Most sexually transmitted infections (STI) can be treated with a course of antibiotics, but doctors are becoming increasingly concerned by the possibility of untreatable gonorrhoea.
Untreatable, or super gonorrhoea, is a type of gonorrhoea that is resistant to antibiotics.
Patients with the infection are often prescribed ceftriaxone, a single drug that is effective against the STI, but scientists fear gonorrhoea may soon become resistant to this too.
This isn’t deemed unusual, as gonorrhoea learnt to evade treatments back in the 1930s.
Now there are forms of super gonorrhoea which can render these antibiotics useless, and unless further treatments are developed, patients could find themselves at risk of complications from the bacteria.
Dr Teodora Wi, a medical officer at the World Health Organisation (WHO) explained that drug resistant gonorrhoea can be slowed by controlled use of the drugs and increased availability of diagnostic tests.
But she warned the world “must prepare urgently for the moment” when the final treatment no longer works.
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She added: “Gonorrhoea has been around since the Bible, it will work out a way to survive.”
According to the expect, gonorrhoea is the most effective at resisting antibiotics, compared to other common STIs, such as chlamydia and syphilis.
While ceftriaxone is still effective, it is beginning to show signs of losing efficacy; in the US and UK it is no longer combined with azithromycin because gonorrhoea is becoming resistant to this drug.
Katy Sinka, STI section head at the UK Health Security Agency (UKHSA), said: “Our ceftriaxone-resistant cases are rare but they are treatable, especially if you’ve got resistance testing to know what they [the infections] might still be susceptible to.
“Super gonorrhoea is something rarer still and much harder to treat and something very much of concern.”
Symptoms of gonorrhoea are important to look out for but vary between men and women.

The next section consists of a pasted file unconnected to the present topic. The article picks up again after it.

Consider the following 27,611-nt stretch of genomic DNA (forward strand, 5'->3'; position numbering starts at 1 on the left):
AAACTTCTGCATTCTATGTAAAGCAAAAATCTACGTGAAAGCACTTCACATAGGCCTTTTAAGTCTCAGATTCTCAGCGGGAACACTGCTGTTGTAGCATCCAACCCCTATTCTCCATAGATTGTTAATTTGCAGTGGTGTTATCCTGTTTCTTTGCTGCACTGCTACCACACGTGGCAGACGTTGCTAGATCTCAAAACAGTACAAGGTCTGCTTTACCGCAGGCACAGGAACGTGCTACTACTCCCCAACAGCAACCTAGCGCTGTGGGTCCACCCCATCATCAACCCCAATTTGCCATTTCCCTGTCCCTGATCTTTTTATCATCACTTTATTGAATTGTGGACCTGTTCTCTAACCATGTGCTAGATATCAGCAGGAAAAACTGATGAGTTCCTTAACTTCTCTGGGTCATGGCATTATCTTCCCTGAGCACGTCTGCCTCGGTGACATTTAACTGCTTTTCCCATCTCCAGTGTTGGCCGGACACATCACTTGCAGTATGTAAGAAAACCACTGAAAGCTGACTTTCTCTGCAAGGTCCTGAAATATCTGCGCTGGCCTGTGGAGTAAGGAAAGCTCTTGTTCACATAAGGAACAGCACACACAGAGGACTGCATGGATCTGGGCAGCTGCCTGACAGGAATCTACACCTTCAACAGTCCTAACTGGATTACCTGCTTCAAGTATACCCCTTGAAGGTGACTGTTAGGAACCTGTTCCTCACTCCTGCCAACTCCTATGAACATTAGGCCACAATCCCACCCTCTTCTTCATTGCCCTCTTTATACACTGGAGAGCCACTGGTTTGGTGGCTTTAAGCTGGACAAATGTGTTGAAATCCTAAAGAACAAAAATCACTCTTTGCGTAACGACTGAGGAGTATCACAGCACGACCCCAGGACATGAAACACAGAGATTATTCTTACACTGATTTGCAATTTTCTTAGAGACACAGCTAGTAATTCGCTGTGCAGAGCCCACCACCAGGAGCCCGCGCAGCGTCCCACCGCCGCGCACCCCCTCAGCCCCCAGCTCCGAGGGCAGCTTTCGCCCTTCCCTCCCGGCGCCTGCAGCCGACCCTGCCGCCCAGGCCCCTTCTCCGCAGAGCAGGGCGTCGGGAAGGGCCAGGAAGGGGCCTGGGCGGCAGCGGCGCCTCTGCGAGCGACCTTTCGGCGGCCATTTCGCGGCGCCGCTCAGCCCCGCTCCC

Symptoms in women include:
• An unusual vaginal discharge, which may be thin or watery and green or yellow in colour.
• Pain or a burning sensation when passing urine
• Pain or tenderness in the lower abdominal area
• Bleeding between periods
• Heavier periods
• Bleeding after sex.
Meanwhile, in men the symptoms are:
• Unusual penile discharge, which may be white, yellow, or green
• Pain or burning sensation when urinating
• Inflammation/swelling of the foreskin
• Pain or tenderness in the testicles
The infection can also appear around the rectum, throat, or eyes as well as the genitalia.
As well as symptoms differing between men and women so do the complications.
Complications of gonorrhoea
In women, gonorrhoea can cause pelvic inflammatory disease (PID) if it spreads to the reproductive organs.
Shocking figures have shown this occurs in around 20 percent of cases of untreated gonorrhoea.
PID can increase the risk of ectopic pregnancy, infertility, pelvic pain, miscarriage and premature birth, if left untreated.
Meanwhile, in men the STI can cause a painful infection in the testicles and infertility in a small number of patients.
In very rare cases gonorrhoea can also cause life-threatening sepsis infection in the blood.
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